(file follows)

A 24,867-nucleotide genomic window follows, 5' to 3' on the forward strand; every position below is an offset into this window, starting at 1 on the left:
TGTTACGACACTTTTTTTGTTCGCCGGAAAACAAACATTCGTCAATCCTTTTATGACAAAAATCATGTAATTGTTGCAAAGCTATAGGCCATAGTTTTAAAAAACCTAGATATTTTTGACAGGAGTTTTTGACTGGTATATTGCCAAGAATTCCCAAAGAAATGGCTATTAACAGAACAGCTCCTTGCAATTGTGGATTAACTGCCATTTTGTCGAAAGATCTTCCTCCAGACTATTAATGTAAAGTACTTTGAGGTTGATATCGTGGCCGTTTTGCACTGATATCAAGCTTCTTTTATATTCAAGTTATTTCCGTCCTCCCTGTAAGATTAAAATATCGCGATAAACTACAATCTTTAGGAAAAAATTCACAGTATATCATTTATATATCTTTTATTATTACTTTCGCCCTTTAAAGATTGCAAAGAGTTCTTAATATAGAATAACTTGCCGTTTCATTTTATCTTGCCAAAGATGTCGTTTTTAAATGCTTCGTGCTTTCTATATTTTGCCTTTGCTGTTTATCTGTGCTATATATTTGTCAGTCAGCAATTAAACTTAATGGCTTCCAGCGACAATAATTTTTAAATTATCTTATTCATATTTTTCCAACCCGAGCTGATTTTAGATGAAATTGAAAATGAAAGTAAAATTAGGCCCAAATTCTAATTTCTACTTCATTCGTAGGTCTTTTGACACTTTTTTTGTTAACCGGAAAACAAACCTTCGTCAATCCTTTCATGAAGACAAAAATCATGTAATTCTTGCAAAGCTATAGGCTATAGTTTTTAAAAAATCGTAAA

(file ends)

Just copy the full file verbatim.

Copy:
A 24,867-nucleotide genomic window follows, 5' to 3' on the forward strand; every position below is an offset into this window, starting at 1 on the left:
TGTTACGACACTTTTTTTGTTCGCCGGAAAACAAACATTCGTCAATCCTTTTATGACAAAAATCATGTAATTGTTGCAAAGCTATAGGCCATAGTTTTAAAAAACCTAGATATTTTTGACAGGAGTTTTTGACTGGTATATTGCCAAGAATTCCCAAAGAAATGGCTATTAACAGAACAGCTCCTTGCAATTGTGGATTAACTGCCATTTTGTCGAAAGATCTTCCTCCAGACTATTAATGTAAAGTACTTTGAGGTTGATATCGTGGCCGTTTTGCACTGATATCAAGCTTCTTTTATATTCAAGTTATTTCCGTCCTCCCTGTAAGATTAAAATATCGCGATAAACTACAATCTTTAGGAAAAAATTCACAGTATATCATTTATATATCTTTTATTATTACTTTCGCCCTTTAAAGATTGCAAAGAGTTCTTAATATAGAATAACTTGCCGTTTCATTTTATCTTGCCAAAGATGTCGTTTTTAAATGCTTCGTGCTTTCTATATTTTGCCTTTGCTGTTTATCTGTGCTATATATTTGTCAGTCAGCAATTAAACTTAATGGCTTCCAGCGACAATAATTTTTAAATTATCTTATTCATATTTTTCCAACCCGAGCTGATTTTAGATGAAATTGAAAATGAAAGTAAAATTAGGCCCAAATTCTAATTTCTACTTCATTCGTAGGTCTTTTGACACTTTTTTTGTTAACCGGAAAACAAACCTTCGTCAATCCTTTCATGAAGACAAAAATCATGTAATTCTTGCAAAGCTATAGGCTATAGTTTTTAAAAAATCGTAAA